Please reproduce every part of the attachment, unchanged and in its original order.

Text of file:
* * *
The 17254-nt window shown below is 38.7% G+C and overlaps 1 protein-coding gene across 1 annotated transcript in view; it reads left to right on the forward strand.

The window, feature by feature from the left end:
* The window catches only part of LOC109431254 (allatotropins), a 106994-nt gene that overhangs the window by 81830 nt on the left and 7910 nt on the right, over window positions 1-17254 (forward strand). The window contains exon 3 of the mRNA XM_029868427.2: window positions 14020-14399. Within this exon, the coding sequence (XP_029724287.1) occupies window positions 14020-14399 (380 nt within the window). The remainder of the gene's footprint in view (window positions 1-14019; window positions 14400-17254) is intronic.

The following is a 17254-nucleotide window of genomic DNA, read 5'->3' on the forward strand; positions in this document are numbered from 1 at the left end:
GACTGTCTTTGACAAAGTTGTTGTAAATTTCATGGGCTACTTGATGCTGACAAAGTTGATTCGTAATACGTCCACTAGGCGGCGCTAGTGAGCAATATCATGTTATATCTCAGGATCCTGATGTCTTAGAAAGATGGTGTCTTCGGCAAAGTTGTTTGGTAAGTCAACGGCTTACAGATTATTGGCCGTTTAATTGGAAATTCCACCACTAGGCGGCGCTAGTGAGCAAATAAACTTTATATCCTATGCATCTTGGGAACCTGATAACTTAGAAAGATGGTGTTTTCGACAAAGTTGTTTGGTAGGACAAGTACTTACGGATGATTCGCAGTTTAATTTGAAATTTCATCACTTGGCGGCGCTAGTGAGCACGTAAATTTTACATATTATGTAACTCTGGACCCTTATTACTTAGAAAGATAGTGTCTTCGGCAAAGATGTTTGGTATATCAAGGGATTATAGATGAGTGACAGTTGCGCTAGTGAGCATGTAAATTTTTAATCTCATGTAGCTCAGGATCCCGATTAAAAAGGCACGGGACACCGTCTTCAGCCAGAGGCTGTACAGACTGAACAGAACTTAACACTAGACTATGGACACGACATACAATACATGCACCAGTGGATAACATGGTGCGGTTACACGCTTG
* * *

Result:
The 17254-nt window shown below is 38.7% G+C and overlaps 1 protein-coding gene across 1 annotated transcript in view; it reads left to right on the forward strand.

The window, feature by feature from the left end:
* The window catches only part of LOC109431254 (allatotropins), a 106994-nt gene that overhangs the window by 81830 nt on the left and 7910 nt on the right, over window positions 1-17254 (forward strand). The window contains exon 3 of the mRNA XM_029868427.2: window positions 14020-14399. Within this exon, the coding sequence (XP_029724287.1) occupies window positions 14020-14399 (380 nt within the window). The remainder of the gene's footprint in view (window positions 1-14019; window positions 14400-17254) is intronic.

The following is a 17254-nucleotide window of genomic DNA, read 5'->3' on the forward strand; positions in this document are numbered from 1 at the left end:
GACTGTCTTTGACAAAGTTGTTGTAAATTTCATGGGCTACTTGATGCTGACAAAGTTGATTCGTAATACGTCCACTAGGCGGCGCTAGTGAGCAATATCATGTTATATCTCAGGATCCTGATGTCTTAGAAAGATGGTGTCTTCGGCAAAGTTGTTTGGTAAGTCAACGGCTTACAGATTATTGGCCGTTTAATTGGAAATTCCACCACTAGGCGGCGCTAGTGAGCAAATAAACTTTATATCCTATGCATCTTGGGAACCTGATAACTTAGAAAGATGGTGTTTTCGACAAAGTTGTTTGGTAGGACAAGTACTTACGGATGATTCGCAGTTTAATTTGAAATTTCATCACTTGGCGGCGCTAGTGAGCACGTAAATTTTACATATTATGTAACTCTGGACCCTTATTACTTAGAAAGATAGTGTCTTCGGCAAAGATGTTTGGTATATCAAGGGATTATAGATGAGTGACAGTTGCGCTAGTGAGCATGTAAATTTTTAATCTCATGTAGCTCAGGATCCCGATTAAAAAGGCACGGGACACCGTCTTCAGCCAGAGGCTGTACAGACTGAACAGAACTTAACACTAGACTATGGACACGACATACAATACATGCACCAGTGGATAACATGGTGCGGTTACACGCTTG